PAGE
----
With the Mac, the Bel Canto needs to be selected with the Audio Midi Set-Up utility and have its sample rate set to match that of the music to be played. (Go to Applications/Utilities/Audio Midi Set-Up; in the right-hand portion of the panel, select the Bel Canto as the output device; then click on Properties at the left.) If you don't do this, the Link has no way of knowing what the file's sample rate is—unlike a specific audio serial format, such as AES/EBU or S/PDIF, USB doesn't include a data field to specify sample rate, but defaults to the sample rate of whatever was the last file played, using the host computer's sample-rate converter to transcode the audio data. Some programs, such as Peak, use the Mac's CoreAudio interface to switch the USB datastream to whatever is required, but with iTunes on the Mac, you need to manually change the sample rate with Audio Midi Set-Up whenever you select a file with a different sample rate. Otherwise, you'll get no audible benefit from playing a hi-rez file.
Windows XP is more friendly in this respect; the sample rate of the USB Link 24/96 automatically follows that of the audio file selected with Windows Media Player, Foobar2000, and Winamp (though not with iTunes, at least that I could see). None of my PCs runs Windows Vista, but during the review period, Erick Lichte, musical director of Cantus, visited so that we could do some further work mixing the group's next CD. Erick's VAIO laptop runs Vista, and as he had some hi-rez files of pianist Robert Silverman playing Brahms he wanted me to hear, he plugged the USB Link 24/96 into his laptop's USB port, loaded the files into the Soundforge program, and pressed Play.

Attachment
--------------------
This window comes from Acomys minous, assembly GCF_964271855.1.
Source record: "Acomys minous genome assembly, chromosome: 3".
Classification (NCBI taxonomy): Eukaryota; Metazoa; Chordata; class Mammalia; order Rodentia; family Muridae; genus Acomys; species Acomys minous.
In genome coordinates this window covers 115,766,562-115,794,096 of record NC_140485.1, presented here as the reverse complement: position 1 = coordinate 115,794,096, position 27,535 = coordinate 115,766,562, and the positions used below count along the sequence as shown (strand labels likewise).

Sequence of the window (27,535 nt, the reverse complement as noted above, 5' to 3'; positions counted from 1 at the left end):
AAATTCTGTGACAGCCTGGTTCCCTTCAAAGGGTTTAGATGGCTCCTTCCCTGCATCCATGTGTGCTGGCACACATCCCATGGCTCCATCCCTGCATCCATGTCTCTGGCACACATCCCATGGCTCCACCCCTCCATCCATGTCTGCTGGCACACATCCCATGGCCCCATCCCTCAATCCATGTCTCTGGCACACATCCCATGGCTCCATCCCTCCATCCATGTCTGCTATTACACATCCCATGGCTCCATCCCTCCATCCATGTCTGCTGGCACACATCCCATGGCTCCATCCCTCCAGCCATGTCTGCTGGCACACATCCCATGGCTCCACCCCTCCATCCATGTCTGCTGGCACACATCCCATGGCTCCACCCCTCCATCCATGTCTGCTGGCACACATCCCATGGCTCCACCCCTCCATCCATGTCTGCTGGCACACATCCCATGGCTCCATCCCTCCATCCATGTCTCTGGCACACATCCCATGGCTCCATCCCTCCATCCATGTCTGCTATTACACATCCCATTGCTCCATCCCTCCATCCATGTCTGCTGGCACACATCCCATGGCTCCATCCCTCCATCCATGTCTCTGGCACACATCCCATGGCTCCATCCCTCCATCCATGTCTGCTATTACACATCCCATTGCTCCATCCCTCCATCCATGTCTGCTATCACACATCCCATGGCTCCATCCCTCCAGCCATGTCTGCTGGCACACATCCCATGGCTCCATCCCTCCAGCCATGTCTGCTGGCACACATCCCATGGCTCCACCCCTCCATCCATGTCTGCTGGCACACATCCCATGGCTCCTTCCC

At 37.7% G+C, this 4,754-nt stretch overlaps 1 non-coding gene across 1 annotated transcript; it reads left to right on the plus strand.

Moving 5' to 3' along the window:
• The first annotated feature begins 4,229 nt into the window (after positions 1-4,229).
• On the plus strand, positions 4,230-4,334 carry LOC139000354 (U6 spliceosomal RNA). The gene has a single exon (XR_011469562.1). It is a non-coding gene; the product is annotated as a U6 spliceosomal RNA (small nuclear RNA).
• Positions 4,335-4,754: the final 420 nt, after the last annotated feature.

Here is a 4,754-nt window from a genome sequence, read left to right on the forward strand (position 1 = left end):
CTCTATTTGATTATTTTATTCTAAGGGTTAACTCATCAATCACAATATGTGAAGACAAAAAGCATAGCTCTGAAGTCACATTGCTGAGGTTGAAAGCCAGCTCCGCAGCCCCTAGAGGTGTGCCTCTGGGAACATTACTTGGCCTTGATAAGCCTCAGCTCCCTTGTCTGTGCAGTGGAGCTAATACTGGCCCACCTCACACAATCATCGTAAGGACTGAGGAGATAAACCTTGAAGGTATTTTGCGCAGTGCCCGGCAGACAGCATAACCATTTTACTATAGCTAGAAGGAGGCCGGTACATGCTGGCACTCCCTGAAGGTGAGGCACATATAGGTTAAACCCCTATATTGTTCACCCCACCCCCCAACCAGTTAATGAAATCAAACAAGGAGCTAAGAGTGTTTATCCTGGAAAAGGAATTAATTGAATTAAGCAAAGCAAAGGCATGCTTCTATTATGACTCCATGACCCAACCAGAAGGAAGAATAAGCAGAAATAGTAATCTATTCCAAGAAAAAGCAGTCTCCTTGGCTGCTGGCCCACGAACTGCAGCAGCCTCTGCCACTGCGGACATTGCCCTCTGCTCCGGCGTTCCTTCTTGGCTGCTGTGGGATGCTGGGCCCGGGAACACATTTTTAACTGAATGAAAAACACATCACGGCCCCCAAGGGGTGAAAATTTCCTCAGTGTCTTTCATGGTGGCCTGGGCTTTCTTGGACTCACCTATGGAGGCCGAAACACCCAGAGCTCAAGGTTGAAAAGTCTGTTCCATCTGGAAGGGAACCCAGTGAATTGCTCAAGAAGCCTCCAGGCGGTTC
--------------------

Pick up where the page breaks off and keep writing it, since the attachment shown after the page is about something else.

Nothing. No matter what Erick did, we couldn't get the files, which were recorded at the sample rate of 88.2kHz, to play through the Bel Canto, even though CD files did. It turns out that Vista's audio codec has a bug that doesn't allow playback at 88.2kHz.
As a format converter, Bel Canto's USB Link 24/96 shouldn't have a sound of its own, of course; it should be a neutral intermediary. I mainly used Bel Canto's own e.One DAC3 for my auditioning, as that would seem a natural match. As you can read in my November 2007 review, the DAC3 also has a USB data input. Why, then, should a DAC3 owner consider a USB Link 24/96? Because the DAC3 is limited to 16-bit files sampled at 44.1kHz. The Link allows a DAC3 to handle computer-sourced hi-rez files, and I found it did so with ease, other than occasionally emitting three or four clicks when I switched sample rates on the Mac.
I couldn't hear much difference in sound quality between feeding the DAC3 USB data sourced from iTunes on the Mac as it played an AIF or WAV file, and feeding it AES/EBU data from the original CD as played by my Ayre C-5xe universal player. Perhaps the Ayre produced a slightly more solid-feeling bass, with slightly better-defined, better-extended low frequencies, but it was not a night-or-day difference. Changing from the DAC3 to my early sample of the Benchmark DAC1, even that difference between the two sources disappeared, though I slightly preferred the sound of the two Bel Canto devices overall to that of the USB Link 24/96 or Ayre driving the Benchmark, which had a slightly less silky high end. My own 24-bit/88.2kHz files, such as the hi-rez masters for Cantus's While You Are Alive (CD, Cantus CTS-1208) and Attention Screen's Live at Merkin Hall (CD, Stereophile STPH018-2), sounded convincingly better than the "Red Book" CD versions, with my Mac mini feeding the combination of Bel Canto's USB Link and DAC3.